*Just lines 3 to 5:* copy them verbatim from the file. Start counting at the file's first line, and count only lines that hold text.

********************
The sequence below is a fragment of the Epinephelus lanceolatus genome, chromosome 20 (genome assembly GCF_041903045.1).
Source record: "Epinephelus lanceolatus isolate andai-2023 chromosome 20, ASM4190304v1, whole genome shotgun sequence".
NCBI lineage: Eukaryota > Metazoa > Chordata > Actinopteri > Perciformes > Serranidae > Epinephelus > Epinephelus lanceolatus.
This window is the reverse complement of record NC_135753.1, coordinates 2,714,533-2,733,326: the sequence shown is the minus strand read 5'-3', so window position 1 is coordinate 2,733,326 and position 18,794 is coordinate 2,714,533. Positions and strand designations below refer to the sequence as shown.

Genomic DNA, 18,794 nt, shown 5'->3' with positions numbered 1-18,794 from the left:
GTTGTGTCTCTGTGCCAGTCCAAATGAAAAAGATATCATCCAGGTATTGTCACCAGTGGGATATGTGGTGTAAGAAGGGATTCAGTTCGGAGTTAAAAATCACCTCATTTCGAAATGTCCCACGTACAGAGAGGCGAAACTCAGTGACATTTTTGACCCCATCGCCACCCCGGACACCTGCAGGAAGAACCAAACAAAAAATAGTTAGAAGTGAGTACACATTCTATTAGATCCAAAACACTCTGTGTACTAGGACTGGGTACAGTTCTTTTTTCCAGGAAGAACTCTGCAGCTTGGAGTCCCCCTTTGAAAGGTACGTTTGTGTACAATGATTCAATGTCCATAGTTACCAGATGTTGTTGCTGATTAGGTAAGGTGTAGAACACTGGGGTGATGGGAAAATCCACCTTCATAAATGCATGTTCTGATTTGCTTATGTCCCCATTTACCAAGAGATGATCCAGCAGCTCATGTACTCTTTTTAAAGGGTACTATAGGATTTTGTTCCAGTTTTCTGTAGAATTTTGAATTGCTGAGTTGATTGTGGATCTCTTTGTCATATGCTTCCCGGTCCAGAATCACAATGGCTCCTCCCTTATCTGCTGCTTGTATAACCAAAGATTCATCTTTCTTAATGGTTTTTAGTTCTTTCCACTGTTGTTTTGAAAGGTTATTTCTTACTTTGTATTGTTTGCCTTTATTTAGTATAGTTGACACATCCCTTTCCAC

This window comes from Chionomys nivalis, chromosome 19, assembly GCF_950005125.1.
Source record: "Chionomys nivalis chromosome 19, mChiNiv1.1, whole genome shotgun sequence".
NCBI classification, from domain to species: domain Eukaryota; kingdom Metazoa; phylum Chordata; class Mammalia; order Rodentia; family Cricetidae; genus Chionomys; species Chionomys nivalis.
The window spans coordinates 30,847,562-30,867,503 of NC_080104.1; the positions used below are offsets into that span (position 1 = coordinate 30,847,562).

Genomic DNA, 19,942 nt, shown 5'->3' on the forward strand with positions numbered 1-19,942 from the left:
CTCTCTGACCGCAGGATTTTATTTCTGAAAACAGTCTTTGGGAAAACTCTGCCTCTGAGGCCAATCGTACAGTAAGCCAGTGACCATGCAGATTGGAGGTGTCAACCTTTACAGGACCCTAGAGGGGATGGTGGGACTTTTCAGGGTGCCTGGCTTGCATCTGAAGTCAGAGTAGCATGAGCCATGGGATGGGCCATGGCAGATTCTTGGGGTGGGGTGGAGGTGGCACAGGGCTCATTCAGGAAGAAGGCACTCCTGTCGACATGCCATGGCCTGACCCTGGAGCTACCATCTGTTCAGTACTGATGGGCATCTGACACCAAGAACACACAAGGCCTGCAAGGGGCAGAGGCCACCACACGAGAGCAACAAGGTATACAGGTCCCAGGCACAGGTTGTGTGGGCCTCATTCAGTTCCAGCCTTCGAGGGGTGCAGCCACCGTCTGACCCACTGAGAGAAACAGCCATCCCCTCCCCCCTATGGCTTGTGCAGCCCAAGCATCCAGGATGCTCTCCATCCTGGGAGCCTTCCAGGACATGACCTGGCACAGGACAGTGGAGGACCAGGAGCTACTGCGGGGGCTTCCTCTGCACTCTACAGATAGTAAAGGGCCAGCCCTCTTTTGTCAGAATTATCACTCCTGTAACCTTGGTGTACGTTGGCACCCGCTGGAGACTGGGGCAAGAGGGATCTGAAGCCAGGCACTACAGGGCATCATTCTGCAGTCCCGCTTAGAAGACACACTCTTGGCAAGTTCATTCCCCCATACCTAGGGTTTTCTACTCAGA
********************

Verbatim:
NCBI lineage: Eukaryota > Metazoa > Chordata > Actinopteri > Perciformes > Serranidae > Epinephelus > Epinephelus lanceolatus.
This window is the reverse complement of record NC_135753.1, coordinates 2,714,533-2,733,326: the sequence shown is the minus strand read 5'-3', so window position 1 is coordinate 2,733,326 and position 18,794 is coordinate 2,714,533. Positions and strand designations below refer to the sequence as shown.

Genomic DNA, 18,794 nt, shown 5'->3' with positions numbered 1-18,794 from the left: